Worth the Wait
The Ultimate Cheese Guy can be found on the Square d’Anvers on Friday afternoon and next to Saint Eustache on Sunday morning.
The best wine store I ever found in Paris closed a few years ago when the proprietor and sole employee retired, but when I was a regular I was in the habit of dropping by in the evening, telling him what I was going to make for dinner and how much I wanted to spend, and letting him pick the wine. It was an infallible system – he had personally selected all the wines in his store and could always come up with something in my price range that tasted just right.
One night I was planning to make duck filets in a sauce that has crème de cassis and brown sugar in it. I described the dish to him and he fell silent. A finger on his lips and a faraway look in his eyes, he remained speechless and motionless for a full minute. Then he looked at me and said, “It’s the sauce that makes it difficult.” Another minute went by in silence as other customers drifted into the store and waited. Then he asked, “Is it really sweet, the sauce?” “No,” I said, “more like sucré-salé.”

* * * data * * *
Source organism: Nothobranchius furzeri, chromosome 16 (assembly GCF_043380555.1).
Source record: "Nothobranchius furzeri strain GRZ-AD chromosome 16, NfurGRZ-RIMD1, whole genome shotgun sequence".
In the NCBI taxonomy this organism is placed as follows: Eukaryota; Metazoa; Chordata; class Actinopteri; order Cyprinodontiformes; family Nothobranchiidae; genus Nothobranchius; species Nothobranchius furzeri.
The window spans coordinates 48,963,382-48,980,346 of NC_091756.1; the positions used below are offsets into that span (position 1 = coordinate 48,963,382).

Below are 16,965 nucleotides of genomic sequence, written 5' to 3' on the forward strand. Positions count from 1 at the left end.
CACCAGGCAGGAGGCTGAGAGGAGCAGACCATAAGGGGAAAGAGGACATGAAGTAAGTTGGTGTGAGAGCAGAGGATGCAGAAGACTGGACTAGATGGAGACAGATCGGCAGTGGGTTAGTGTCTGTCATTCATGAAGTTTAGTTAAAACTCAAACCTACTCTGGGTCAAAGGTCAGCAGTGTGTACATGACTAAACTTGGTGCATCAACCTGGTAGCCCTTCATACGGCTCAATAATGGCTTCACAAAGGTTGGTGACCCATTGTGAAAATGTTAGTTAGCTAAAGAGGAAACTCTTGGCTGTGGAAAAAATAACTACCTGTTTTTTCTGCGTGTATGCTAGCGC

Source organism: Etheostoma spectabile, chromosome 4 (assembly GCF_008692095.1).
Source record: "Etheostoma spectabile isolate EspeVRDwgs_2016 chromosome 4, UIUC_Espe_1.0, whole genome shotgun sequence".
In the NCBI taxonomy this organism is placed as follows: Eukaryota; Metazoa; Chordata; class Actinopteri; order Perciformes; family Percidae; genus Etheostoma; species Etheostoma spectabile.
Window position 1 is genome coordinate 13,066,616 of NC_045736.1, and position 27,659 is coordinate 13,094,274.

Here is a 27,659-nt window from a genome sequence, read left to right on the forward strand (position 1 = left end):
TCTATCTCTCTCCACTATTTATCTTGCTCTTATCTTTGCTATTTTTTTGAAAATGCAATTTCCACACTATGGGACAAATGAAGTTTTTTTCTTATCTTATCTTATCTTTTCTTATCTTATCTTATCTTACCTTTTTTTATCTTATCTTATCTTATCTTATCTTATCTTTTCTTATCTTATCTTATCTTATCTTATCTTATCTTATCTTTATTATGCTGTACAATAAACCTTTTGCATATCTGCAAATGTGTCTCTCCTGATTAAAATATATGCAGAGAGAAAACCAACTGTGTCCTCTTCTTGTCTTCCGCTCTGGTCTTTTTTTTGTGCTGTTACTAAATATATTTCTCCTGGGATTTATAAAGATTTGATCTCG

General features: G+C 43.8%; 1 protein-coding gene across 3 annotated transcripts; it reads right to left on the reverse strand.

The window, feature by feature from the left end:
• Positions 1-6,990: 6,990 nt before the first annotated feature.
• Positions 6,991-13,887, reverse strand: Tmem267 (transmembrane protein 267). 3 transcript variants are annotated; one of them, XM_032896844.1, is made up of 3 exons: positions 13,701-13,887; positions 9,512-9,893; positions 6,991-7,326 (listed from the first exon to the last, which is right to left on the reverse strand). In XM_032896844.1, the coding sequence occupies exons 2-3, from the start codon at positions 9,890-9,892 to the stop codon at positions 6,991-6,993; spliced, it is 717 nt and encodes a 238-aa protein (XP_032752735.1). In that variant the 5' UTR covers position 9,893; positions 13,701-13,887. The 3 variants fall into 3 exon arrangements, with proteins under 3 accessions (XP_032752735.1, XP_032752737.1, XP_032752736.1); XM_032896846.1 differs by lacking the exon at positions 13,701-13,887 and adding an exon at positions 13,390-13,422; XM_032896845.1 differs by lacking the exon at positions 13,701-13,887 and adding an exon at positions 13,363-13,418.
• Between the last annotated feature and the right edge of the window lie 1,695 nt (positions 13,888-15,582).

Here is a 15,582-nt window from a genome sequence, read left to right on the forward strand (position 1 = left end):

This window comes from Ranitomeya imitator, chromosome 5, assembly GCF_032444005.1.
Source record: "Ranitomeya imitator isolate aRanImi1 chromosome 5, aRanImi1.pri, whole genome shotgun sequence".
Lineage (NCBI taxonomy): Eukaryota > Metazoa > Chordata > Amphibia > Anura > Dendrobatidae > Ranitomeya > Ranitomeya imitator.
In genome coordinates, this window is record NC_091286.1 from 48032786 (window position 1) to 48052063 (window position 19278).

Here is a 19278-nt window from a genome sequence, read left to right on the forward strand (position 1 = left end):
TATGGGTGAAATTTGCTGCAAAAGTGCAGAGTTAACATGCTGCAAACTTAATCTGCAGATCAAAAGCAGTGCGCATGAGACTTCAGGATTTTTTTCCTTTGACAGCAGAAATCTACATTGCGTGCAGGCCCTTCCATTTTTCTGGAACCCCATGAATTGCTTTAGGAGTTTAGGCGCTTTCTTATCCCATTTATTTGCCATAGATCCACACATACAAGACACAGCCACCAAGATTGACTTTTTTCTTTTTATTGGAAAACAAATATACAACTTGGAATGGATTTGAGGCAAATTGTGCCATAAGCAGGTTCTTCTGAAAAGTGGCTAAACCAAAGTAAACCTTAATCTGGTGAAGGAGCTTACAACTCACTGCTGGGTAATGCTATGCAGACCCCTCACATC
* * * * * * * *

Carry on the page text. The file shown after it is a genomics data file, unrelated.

About thirty seconds later he got up and started walking very slowly toward the Loire reds, apparently still reviewing his decision. He finally settled on a Touraine that went perfectly with the duck, but my point here is that he had just spent a full five minutes selling me a single bottle of not-very-expensive wine while six or seven other customers quietly and patiently waited. The French are not known for their discipline, as anyone who has ever tried to drive through the automotive shoving match around Etoile in Paris will attest, but they are willing to queue up for quality food products and personalized service.
For a visitor to France wondering where to find good wine, groceries or takeout food, the queue at the food shop is a precious indicator: the best stuff is where the longest line is. “The Q Factor” isn’t arugula science but it works. Here’s another example: down the street from my place in the ninth arrondissement is a big intersection where there are two crêperies with sidewalk takeout windows (I didn’t realize this until I moved here, but crêpes in France are fast food) across the street from each other.